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Lion Track icon Lion Den » A&P » AP2 Lec » Outlines » Respiration

Learning Outline

Respiratory System

A&P 2



Respiration from re- ("again") and -spiro- ("breathe")

Continuous breathing

Overall function

Gas exchange

Acid-base balance

Fluid balance

Functional anatomy

Overview of respiratory anatomy

Conducts air under relatively low pressure, thus requiring open (not collapsed) passages

General plan

Respiratory tract is two-way

Lined mostly with respiratory mucosa


Nose — nasal cavity

Held open by skull bones and cartilage activity

Divided into left and right nasal cavities by the nasal septum activity activity

Lateral walls have three bony shelves (superior, middle, and inferior nasal conchae) that curl downward and inward activity



Paranasal sinuses

Hollow spaces in skull connected to nasal cavity via membranous canals

Lined with nasal mucosa

Main purpose is to lighten the skull

Passages are required to allow air pressure inside to equilibrate with atmospheric air pressure


Pharynx — throat activity

Air passage held open by bone and muscle

Lined with respiratory mucosa

Three divisions of pharynx


Larynx — voice box

Held open by 9 pieces of cartilage that form a box with no bottom and hinged lid (epiglottis) activity

Front cartilages form a neck protrusion called the Adam's apple activity activity activity

Passageway for air activity

Vocal cords (vocal folds) activity activity activity


Trachea — windpipe

Low-pressure air passage to/from thoracic cavity

Held open by C-shaped cartilage rings slide activity

Lined with mucosa activity

cilia flow
Flow of cilia.
The "efficient" phase drives mucus forward, then the "inefficient" phase slides back under the mucus without moving it much.

Bronchial tree

Literally, "branched tree" (bronchus — "branch") (pl. bronchi)

Walls of bronchi and larger bronchioles supported by cartilage rings

Low-pressure airway

bronchiole structure

Bronchioles and alveoli


Alveoli (sing. alveolus) — literally "small space"

Microscopic air pouches at ends of bronchial tree activity

Thin wall coated with watery film

Contain macrophages that aid in tidying up the place (immunity)


Free A&P imagePaired organs — left and right lungs

Location: thoracic cavity (left and right pleural cavities) activity activity activity

Size: grow to fill available space activity activity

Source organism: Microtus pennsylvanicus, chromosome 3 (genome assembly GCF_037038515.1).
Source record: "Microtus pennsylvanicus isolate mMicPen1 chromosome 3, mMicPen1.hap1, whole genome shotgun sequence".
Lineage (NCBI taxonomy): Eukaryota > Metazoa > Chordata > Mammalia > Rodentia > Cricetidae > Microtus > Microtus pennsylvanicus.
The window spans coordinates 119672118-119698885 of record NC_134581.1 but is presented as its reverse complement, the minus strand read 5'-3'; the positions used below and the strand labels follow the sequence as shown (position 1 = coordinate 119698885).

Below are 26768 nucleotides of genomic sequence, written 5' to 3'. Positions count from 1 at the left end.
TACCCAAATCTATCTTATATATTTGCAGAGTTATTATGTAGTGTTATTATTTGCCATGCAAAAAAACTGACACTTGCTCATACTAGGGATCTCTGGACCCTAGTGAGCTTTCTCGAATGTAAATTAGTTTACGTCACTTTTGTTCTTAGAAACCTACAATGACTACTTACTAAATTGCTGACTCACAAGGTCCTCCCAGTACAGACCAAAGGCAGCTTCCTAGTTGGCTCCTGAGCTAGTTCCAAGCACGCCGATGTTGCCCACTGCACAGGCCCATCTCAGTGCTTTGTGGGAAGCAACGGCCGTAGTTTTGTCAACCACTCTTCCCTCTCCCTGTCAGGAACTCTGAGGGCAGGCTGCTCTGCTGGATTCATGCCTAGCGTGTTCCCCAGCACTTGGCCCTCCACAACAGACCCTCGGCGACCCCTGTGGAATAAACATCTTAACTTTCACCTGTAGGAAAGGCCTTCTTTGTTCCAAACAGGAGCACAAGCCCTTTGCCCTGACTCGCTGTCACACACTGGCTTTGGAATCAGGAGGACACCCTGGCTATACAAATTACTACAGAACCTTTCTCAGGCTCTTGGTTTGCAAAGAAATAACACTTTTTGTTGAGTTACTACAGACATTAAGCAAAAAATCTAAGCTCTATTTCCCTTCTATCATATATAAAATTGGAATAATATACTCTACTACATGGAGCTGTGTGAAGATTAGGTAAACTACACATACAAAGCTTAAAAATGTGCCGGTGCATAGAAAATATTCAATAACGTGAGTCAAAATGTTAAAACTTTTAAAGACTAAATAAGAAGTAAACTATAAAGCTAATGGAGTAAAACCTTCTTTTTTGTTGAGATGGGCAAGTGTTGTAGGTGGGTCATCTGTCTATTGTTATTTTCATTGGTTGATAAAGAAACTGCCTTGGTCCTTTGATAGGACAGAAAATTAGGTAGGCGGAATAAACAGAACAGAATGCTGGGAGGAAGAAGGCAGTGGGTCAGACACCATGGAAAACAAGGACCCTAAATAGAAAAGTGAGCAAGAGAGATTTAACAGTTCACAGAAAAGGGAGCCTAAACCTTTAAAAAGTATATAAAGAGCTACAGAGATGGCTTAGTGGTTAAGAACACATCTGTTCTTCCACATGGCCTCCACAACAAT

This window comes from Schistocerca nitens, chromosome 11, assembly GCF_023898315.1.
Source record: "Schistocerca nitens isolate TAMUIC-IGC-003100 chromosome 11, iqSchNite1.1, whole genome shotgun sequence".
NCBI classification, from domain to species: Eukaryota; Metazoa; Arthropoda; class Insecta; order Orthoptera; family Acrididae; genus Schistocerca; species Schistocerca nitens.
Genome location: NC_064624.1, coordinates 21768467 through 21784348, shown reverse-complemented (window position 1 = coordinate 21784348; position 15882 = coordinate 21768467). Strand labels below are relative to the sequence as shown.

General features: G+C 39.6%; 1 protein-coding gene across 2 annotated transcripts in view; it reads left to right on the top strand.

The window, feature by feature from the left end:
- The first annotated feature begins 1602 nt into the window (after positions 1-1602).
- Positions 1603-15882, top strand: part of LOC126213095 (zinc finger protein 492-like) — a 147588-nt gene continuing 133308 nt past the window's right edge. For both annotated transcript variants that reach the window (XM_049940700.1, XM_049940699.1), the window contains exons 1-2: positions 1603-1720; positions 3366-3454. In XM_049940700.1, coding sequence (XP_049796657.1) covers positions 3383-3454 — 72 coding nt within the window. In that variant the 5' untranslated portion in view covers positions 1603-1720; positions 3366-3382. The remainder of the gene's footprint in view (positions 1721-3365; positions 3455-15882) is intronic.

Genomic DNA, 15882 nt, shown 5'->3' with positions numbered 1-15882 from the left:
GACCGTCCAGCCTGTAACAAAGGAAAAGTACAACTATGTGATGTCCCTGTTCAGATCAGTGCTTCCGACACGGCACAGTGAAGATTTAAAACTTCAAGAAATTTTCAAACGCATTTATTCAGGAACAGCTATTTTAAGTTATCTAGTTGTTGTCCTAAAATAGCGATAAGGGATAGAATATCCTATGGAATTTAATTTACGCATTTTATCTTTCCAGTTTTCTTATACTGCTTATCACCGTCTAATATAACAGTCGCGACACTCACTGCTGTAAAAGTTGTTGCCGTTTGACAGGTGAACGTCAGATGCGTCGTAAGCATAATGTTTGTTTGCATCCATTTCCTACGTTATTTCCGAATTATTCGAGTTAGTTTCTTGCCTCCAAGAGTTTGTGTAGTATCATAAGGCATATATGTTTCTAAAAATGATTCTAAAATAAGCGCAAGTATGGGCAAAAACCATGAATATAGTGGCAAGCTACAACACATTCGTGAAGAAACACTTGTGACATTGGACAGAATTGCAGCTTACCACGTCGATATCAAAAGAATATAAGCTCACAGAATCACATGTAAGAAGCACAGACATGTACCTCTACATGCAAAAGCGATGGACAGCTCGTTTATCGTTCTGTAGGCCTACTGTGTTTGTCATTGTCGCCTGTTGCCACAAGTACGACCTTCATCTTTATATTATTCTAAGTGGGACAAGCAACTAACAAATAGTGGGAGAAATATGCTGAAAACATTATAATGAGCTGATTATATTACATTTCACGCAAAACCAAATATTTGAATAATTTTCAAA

Apex is pointed top; base is broad bottom of each lung


Coverings — pleurae

Physiology of respiration

Overview of function

External respiration

Transport of gases — in the blood (to / from pulmonary tissues / systemic tissues)

Internal respiration

Overall regulation of respiration

respiration flow chart

The "big picture" of respiratory function

Click on image to enlarge it


Primary principle of ventilation

Boyle's Law — air pressure is inversely proportional to air volume tv icon

The respiratory cycle tv icon slide

Pip — intrapleural pressure (air pressure in intrapleural space)
PA — alveolar pressure (air pressure inside the alveoli)
PB — atmospheric [barometric] pressure (air pressure of the external environment [atmosphere])
PBJ — peanut butter & jelly

All P values are mm of Hg

Pulmonary volumes and capacities

Pulmonary volumes and capacities
Volume or capacity
Tidal volume (500 ml)   Volume moved during a normal quiet respiratory cycle Low TV may indicate a restrictive disorder; TV is high during exercise
Inspiratory reserve volume (3000 ml)   Extra volume that can be inspired (forcefully) beyond the tidal volume IRV decreases with increased tissue demand for oxygen, as in exercise
Expiratory reserve volume (1100 ml)  

Extra volume (beyond tidal volume) moved during a forced expiration

ERV is highly variable among normal persons; it decreases during exercise as the tidal volume approaches the vital capacity
Residual volume (1200 ml) RV = TLC - VC Volume of air that always remains in the respiratory tract, even after forced expiration. RV greater than one third of total lung capacity may indicate an obstructive disorder.
Dead space (160 ml)